The Nuclear Suppliers’ Group (NSG) is a grouping of 48 nuclear supplier countries to check proliferation of nuclear weapons based on the guidelines laid down for export of nuclear technology and nuclear related products. The 48 nation group includes the big five nuclear weapon states – US, UK, Russia, France and China. NSG was formed in 1974 after India exploded its nuclear device in Pokhran. Since India was not part of NSG, global concern for nuclear technology development and export by a non-member nation, led to the formation of NSG.
Non Proliferation Principle
Non-proliferation of Nuclear Weapons was adopted as a treaty (NPT) in 1994 which lays guidelines for signatory nations with regard to transfer of nuclear technology and ensuring legally binding checks to prevent misuse of the same.
The NSG Guidelines comprise several crucial treaties signed over the years, all with the objective to build checks and safeguards against proliferation of nuclear technology.
Current members of NSG
Austria, Argentina, Australia, Brazil, Bulgaria, Belgium, Belarus, China, Cyprus, Czech Republic, Canada, Croatia, Denmark, Estonia, France, Finland, Greece, Germany, Hungary, Italy, Iceland, Ireland, Japan, Kazakhstan, Republic of Korea, Luxembourg, Latvia, Lithuania, Mexico, Malta, Norway, Netherlands, New Zealand, Portugal, Poland, Russian Federation, Romania, Spain, Switzerland, Slovakia, South Africa, Serbia, Sweden, Slovenia, Turkey, United States, Ukraine, United Kingdom.
India seeks NSG Membership
Though not a signatory to NPT, as it considers the treaty discriminatory, India has been actively seeking to become a member of the Nuclear Suppliers Group. India’s attempt at membership got a boost during the UPA I regime, when the US administration under President George W. Bush decided to open up nuclear trade with India.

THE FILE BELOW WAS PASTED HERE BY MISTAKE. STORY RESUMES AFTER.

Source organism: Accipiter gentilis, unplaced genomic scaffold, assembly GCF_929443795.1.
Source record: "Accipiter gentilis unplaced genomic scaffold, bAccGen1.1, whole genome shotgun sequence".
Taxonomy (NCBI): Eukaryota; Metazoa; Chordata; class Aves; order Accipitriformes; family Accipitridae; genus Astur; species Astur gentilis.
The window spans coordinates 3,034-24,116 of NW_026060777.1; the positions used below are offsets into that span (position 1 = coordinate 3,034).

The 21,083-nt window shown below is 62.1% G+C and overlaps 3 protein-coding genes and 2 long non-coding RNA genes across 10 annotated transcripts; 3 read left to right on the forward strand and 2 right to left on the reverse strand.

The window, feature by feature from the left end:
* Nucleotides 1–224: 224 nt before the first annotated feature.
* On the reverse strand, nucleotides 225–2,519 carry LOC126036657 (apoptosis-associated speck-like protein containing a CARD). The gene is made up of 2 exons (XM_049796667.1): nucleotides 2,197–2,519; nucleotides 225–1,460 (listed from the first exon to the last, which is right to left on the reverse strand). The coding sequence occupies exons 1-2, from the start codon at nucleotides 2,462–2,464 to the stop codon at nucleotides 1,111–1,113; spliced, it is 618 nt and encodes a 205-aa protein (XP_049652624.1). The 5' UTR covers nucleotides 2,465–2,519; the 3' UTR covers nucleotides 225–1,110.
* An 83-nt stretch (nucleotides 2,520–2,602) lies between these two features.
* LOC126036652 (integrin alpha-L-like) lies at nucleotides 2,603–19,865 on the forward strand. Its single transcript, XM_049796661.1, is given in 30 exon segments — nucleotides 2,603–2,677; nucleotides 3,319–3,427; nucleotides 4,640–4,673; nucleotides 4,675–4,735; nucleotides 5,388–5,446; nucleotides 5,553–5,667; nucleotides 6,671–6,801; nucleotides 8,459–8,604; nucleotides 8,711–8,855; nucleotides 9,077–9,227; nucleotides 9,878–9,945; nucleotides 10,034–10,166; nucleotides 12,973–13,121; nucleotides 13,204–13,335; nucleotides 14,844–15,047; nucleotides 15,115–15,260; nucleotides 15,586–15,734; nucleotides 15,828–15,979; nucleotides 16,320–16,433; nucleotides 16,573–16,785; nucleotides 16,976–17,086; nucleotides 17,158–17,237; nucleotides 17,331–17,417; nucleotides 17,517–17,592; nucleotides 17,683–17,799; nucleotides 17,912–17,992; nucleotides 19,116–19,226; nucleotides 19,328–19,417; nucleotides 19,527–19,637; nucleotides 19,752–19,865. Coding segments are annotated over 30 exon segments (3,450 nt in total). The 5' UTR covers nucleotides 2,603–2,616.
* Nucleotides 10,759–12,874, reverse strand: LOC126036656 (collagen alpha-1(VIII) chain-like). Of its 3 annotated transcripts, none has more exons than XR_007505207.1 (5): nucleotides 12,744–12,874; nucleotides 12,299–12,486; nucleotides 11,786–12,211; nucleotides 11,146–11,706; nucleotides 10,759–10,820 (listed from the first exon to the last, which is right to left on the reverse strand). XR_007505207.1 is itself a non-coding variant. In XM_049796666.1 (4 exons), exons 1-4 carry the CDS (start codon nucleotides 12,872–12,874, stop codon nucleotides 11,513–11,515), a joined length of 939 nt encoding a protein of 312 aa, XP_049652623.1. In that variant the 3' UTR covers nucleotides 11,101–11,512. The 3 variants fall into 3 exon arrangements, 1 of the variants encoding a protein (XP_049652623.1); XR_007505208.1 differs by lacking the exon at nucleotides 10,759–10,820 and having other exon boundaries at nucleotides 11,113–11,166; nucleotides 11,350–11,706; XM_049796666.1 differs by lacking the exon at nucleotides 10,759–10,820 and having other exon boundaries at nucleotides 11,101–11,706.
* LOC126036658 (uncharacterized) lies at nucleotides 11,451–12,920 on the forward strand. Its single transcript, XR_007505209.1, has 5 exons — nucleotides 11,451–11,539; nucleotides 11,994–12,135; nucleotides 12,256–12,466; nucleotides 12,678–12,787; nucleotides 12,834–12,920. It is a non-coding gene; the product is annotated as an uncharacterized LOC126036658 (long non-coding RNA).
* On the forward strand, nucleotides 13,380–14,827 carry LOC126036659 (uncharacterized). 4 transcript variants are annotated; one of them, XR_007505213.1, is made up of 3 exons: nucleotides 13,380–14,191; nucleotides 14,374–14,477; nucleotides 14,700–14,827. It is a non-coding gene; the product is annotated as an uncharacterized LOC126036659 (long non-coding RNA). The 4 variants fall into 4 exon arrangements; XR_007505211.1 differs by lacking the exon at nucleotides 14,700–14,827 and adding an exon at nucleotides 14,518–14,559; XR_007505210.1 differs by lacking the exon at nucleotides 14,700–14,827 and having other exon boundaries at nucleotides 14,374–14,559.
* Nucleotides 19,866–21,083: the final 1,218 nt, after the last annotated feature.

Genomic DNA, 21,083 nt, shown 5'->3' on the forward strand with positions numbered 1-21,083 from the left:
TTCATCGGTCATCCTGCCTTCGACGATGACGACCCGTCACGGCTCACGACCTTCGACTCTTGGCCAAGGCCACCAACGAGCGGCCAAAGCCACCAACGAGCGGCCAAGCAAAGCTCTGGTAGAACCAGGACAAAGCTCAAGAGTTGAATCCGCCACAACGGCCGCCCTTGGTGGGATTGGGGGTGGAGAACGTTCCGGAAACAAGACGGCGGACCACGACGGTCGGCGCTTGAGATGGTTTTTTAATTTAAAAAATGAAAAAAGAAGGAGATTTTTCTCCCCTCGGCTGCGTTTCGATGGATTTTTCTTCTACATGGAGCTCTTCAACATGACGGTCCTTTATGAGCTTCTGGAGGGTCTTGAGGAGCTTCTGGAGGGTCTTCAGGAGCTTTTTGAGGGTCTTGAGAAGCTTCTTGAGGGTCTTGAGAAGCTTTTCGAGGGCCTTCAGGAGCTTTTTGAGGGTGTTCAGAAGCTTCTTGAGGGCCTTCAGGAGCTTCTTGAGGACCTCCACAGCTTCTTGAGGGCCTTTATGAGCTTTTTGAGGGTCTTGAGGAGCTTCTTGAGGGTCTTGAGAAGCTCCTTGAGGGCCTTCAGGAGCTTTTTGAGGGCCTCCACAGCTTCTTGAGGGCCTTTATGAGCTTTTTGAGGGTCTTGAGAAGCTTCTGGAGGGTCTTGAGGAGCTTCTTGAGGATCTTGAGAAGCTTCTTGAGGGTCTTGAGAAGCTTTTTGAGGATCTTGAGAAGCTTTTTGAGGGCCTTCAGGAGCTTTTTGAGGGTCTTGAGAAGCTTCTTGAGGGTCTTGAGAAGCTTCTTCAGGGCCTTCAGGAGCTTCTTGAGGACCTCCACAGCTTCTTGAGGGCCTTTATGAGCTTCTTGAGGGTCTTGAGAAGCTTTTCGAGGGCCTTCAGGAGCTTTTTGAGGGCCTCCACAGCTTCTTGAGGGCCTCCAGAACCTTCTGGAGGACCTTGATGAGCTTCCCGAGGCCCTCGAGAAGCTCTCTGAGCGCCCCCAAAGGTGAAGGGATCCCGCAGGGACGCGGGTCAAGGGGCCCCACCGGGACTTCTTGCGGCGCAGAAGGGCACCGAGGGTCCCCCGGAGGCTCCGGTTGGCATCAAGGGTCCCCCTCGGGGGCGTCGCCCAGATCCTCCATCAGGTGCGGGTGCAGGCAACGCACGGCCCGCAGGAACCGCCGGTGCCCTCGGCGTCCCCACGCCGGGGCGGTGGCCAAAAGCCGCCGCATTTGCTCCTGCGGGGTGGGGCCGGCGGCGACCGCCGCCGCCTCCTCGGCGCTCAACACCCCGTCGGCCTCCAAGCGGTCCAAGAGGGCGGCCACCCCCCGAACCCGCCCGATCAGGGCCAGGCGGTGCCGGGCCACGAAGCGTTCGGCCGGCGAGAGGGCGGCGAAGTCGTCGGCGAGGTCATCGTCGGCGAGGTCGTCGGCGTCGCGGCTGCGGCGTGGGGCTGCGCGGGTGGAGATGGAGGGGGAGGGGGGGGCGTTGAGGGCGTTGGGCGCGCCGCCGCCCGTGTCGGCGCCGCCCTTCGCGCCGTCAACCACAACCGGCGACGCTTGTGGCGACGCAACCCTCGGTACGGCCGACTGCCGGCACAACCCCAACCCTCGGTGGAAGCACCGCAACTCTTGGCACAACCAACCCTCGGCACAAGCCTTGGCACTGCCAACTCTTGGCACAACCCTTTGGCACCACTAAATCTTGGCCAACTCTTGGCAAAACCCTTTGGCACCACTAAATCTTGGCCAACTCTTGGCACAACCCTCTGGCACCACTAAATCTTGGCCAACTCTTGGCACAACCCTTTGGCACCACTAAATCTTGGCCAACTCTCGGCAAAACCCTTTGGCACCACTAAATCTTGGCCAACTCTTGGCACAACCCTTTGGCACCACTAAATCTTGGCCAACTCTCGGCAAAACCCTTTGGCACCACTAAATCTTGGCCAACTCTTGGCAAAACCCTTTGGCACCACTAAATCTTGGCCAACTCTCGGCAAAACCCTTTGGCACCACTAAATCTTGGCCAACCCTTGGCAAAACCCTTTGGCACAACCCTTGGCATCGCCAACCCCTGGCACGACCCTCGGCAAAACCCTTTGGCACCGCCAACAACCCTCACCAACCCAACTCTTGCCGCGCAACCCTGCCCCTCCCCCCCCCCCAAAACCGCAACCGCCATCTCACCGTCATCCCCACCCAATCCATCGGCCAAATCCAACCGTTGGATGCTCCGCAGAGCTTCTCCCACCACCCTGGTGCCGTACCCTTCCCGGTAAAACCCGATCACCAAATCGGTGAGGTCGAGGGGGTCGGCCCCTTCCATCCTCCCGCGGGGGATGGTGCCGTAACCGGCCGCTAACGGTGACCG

It took some serious lobbying within the US administration and Congress to get laws amended to pave way for civilian nuclear trade with India.
India’s first formal request for NSG membership came up for discussion during the NSG meeting held between 21-22 August 2008, that was aimed at providing an exception to the Guidelines and allow for a one time waiver to India for purchasing civil nuclear plant for power generation. The move was strongly opposed by New Zealand, Austria, Switzerland, Norway and Ireland. China remained opposed to India’s entry but remained low-key in its opposition letting this group take the lead to block India’s entry.
After hectic lobbying led by India and actively supported by the United States, in another meeting on 6 September the same year, member nations finally agreed to provide India a one-time ‘clean waiver’. The waiver was subject to India pledging not to share or export any sensitive nuclear technology or material and not conducting any further nuclear tests. India clearly defined its non-proliferation and disarmament policies during the NSG meeting.
Besides, India’s case has been strengthened since it has committed itself to International Atomic Energy Agency (IAEA) safeguards, wherein India has opened its civilian nuclear infrastructure to IAEA inspections.